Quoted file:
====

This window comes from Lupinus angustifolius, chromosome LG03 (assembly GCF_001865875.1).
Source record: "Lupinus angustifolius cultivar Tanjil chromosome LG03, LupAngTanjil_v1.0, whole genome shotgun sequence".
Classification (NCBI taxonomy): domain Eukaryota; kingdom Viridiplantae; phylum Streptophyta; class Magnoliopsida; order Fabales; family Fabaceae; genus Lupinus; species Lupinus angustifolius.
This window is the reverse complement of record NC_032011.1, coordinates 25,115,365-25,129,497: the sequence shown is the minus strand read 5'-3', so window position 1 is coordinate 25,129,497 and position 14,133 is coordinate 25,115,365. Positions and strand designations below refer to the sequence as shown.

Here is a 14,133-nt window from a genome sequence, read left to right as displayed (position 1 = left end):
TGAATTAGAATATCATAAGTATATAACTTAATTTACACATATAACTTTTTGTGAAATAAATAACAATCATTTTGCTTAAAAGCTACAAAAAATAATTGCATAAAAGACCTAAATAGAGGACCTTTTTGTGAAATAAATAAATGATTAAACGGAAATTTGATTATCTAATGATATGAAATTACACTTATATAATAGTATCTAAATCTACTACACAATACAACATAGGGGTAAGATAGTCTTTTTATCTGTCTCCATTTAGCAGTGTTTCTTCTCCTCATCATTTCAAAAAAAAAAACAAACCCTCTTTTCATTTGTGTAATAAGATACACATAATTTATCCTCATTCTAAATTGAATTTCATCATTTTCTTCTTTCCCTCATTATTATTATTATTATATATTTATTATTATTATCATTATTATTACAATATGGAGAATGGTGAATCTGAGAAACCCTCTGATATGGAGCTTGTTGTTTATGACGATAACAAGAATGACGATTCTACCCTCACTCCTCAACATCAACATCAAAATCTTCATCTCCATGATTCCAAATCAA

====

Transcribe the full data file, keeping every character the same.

This window comes from Lupinus angustifolius, chromosome LG03 (assembly GCF_001865875.1).
Source record: "Lupinus angustifolius cultivar Tanjil chromosome LG03, LupAngTanjil_v1.0, whole genome shotgun sequence".
Classification (NCBI taxonomy): domain Eukaryota; kingdom Viridiplantae; phylum Streptophyta; class Magnoliopsida; order Fabales; family Fabaceae; genus Lupinus; species Lupinus angustifolius.
This window is the reverse complement of record NC_032011.1, coordinates 25,115,365-25,129,497: the sequence shown is the minus strand read 5'-3', so window position 1 is coordinate 25,129,497 and position 14,133 is coordinate 25,115,365. Positions and strand designations below refer to the sequence as shown.

Here is a 14,133-nt window from a genome sequence, read left to right as displayed (position 1 = left end):
TGAATTAGAATATCATAAGTATATAACTTAATTTACACATATAACTTTTTGTGAAATAAATAACAATCATTTTGCTTAAAAGCTACAAAAAATAATTGCATAAAAGACCTAAATAGAGGACCTTTTTGTGAAATAAATAAATGATTAAACGGAAATTTGATTATCTAATGATATGAAATTACACTTATATAATAGTATCTAAATCTACTACACAATACAACATAGGGGTAAGATAGTCTTTTTATCTGTCTCCATTTAGCAGTGTTTCTTCTCCTCATCATTTCAAAAAAAAAAACAAACCCTCTTTTCATTTGTGTAATAAGATACACATAATTTATCCTCATTCTAAATTGAATTTCATCATTTTCTTCTTTCCCTCATTATTATTATTATTATATATTTATTATTATTATCATTATTATTACAATATGGAGAATGGTGAATCTGAGAAACCCTCTGATATGGAGCTTGTTGTTTATGACGATAACAAGAATGACGATTCTACCCTCACTCCTCAACATCAACATCAAAATCTTCATCTCCATGATTCCAAATCAA